You'll hear buzz about expanding pharmacy's role at discharge.
A new study suggests that pharmacist-led discharge med rec in high-risk patients reduces readmissions at 7 days.
This adds to other positive data. For example, a prior study suggests that a transitions-of-care pharmacist helping from admission through discharge saves $12 for every $1 of pharmacist time.
Although overall evidence is mixed, pharmacist involvement at discharge may help. Consider incorporating these strategies.
Develop a process for identifying patients going home. For example, discuss daily on medical rounds...or with the nurse manager. Work with IT to build a flag once discharge orders are completed.
Focus on high-risk patients...most data are limited to them.
For instance, look for patients admitted for heart failure, COPD, or other diagnoses linked to readmission...or those with more than 5 admissions in the past year.
Ask IT if risks can be pulled into your clinical flow sheet. Or consider using your EHR's readmission risk tool, if available.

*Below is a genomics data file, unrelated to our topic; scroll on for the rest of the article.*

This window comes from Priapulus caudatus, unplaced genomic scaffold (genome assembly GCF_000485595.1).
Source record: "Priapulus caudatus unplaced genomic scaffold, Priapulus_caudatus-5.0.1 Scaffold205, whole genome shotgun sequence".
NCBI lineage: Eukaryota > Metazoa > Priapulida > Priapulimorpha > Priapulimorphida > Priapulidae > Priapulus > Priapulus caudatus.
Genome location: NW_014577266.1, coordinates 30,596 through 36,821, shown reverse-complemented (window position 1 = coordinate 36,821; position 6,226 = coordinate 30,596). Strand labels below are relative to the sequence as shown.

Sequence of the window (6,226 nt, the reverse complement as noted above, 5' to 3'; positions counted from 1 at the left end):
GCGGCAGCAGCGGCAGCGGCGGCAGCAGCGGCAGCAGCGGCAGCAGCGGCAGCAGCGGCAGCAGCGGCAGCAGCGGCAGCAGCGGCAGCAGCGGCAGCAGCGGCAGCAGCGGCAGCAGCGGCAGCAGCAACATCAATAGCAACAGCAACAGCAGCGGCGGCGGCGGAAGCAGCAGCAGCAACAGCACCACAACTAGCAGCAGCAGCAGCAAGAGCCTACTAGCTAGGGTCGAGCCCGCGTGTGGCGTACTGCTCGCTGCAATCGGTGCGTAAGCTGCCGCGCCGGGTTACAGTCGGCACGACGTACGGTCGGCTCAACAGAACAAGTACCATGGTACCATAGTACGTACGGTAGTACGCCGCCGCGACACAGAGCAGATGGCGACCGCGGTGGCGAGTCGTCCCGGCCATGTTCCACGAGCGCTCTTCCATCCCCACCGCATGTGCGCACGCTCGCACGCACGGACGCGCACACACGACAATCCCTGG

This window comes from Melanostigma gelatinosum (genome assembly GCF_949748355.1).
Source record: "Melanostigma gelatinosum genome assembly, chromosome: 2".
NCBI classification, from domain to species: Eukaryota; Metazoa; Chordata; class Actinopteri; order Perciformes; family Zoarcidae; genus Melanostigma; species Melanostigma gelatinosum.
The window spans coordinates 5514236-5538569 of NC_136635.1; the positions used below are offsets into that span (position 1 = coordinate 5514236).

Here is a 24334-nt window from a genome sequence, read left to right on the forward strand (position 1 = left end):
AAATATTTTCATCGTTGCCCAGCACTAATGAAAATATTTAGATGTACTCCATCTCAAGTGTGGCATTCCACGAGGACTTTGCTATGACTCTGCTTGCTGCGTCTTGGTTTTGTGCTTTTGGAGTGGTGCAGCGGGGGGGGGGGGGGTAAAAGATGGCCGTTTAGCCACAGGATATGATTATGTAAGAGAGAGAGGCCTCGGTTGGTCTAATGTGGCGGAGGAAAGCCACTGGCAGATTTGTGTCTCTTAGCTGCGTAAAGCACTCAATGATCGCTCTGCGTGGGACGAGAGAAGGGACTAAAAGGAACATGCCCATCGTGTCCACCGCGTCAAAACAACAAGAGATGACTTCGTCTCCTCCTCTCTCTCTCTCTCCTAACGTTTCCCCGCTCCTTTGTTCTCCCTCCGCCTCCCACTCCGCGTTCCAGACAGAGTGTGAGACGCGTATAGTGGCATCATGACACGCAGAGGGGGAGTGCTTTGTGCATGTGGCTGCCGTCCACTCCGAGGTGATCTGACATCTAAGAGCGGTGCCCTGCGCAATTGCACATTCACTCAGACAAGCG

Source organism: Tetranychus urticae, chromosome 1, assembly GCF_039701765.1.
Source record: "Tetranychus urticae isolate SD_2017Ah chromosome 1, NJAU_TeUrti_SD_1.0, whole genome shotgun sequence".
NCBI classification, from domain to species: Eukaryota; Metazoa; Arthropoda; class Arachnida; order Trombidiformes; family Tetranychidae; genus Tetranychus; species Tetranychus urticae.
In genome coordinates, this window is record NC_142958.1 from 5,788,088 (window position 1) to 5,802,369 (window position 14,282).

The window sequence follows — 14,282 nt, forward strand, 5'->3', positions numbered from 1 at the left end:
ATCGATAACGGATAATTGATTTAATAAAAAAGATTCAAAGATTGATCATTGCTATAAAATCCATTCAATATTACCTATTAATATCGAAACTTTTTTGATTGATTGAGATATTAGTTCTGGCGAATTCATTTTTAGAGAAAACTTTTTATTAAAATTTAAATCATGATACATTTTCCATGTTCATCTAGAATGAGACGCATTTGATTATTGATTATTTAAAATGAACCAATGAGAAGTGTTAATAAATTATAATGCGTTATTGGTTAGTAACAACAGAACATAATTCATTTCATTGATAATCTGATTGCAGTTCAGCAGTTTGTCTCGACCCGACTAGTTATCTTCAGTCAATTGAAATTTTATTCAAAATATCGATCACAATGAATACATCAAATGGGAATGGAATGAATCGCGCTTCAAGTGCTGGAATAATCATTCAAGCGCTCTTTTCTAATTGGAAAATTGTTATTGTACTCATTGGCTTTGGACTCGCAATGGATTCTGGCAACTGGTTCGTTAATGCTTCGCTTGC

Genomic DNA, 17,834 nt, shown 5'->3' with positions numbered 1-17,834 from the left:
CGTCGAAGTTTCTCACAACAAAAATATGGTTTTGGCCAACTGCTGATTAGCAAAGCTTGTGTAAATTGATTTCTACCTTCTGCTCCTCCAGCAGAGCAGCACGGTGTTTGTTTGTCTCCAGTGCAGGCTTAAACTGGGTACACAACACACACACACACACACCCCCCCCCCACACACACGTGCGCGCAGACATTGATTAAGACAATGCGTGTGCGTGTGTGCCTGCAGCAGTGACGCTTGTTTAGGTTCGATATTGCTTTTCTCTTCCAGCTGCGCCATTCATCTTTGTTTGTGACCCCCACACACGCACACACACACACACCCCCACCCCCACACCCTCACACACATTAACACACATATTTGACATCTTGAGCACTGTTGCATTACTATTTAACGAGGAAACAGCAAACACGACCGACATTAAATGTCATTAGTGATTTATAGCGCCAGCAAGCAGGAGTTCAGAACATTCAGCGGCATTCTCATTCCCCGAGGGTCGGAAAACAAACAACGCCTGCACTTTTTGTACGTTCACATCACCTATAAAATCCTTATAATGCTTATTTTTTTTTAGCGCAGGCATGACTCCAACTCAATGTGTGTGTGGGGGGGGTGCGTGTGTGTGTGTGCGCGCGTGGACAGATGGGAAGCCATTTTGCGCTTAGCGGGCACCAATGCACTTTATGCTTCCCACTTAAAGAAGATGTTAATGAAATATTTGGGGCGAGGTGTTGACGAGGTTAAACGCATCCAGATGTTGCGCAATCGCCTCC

Implement reconciling discharge meds as a practical first step.
Look for omissions, such as held home meds that should be restarted...and check durations, such as antibiotic courses that need stop dates.
Also fix therapeutic interchange duplicates...and stop leftover meds, such as antipsychotics started for ICU delirium.
Then if resources allow, expand patient education...and add postdischarge calls. Involve pharmacy residents and students to help, if possible.
Use "meds-to-beds" if your hospital has a program...to help patients leave the hospital with their medications in hand.
See our Transitions of Care resource for more on reducing errors at admission, transfer, or discharge to outside facilities. And browse our Transitions of Care Resource Hub for other tools.
- BMJ Open Qual. 2022 Mar;11(1):e001560
- Ann Pharmacother. 2016 Aug;50(8):649-55
- J Hosp Med. 2016 Jan;11(1):39-44
- Checklist: Transitions of Care Checklist